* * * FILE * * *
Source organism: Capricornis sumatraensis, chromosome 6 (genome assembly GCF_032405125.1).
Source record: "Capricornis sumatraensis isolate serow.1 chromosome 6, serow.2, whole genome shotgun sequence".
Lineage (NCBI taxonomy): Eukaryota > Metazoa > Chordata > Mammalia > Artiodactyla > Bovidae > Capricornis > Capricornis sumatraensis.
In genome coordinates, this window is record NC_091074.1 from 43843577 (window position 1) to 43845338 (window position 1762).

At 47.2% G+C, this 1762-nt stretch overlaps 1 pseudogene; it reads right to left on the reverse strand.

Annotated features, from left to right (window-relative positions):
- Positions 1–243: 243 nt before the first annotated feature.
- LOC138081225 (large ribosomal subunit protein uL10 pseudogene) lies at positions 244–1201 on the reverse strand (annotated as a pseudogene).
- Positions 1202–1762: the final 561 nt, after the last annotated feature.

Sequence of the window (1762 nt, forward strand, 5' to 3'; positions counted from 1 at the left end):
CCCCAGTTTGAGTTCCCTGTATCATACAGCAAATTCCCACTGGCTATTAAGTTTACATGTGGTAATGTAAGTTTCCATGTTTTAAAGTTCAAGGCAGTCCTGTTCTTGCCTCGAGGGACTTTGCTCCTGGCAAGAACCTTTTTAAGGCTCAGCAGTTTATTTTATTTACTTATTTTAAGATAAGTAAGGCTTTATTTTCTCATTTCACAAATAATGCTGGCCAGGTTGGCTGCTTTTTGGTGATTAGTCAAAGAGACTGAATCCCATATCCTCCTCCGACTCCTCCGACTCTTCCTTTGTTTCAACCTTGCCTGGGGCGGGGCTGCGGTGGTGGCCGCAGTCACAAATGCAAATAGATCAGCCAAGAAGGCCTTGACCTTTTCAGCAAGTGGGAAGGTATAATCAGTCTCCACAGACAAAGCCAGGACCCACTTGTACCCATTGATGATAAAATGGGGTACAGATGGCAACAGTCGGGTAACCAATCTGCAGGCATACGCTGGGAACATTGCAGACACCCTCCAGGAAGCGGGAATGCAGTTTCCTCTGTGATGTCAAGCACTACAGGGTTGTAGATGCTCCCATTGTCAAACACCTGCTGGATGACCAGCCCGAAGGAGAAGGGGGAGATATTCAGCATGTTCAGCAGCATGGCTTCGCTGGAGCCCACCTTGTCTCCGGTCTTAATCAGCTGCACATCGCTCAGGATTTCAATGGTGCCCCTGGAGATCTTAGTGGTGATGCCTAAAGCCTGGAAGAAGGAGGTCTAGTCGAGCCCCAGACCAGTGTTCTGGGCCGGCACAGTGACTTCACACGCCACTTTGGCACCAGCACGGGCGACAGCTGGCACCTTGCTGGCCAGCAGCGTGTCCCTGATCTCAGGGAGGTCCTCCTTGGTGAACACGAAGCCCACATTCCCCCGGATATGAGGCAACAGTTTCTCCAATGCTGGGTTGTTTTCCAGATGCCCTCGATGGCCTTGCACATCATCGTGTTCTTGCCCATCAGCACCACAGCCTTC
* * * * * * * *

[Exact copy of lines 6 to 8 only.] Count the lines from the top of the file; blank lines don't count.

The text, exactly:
Annotated features, from left to right (window-relative positions):
- Positions 1–243: 243 nt before the first annotated feature.
- LOC138081225 (large ribosomal subunit protein uL10 pseudogene) lies at positions 244–1201 on the reverse strand (annotated as a pseudogene).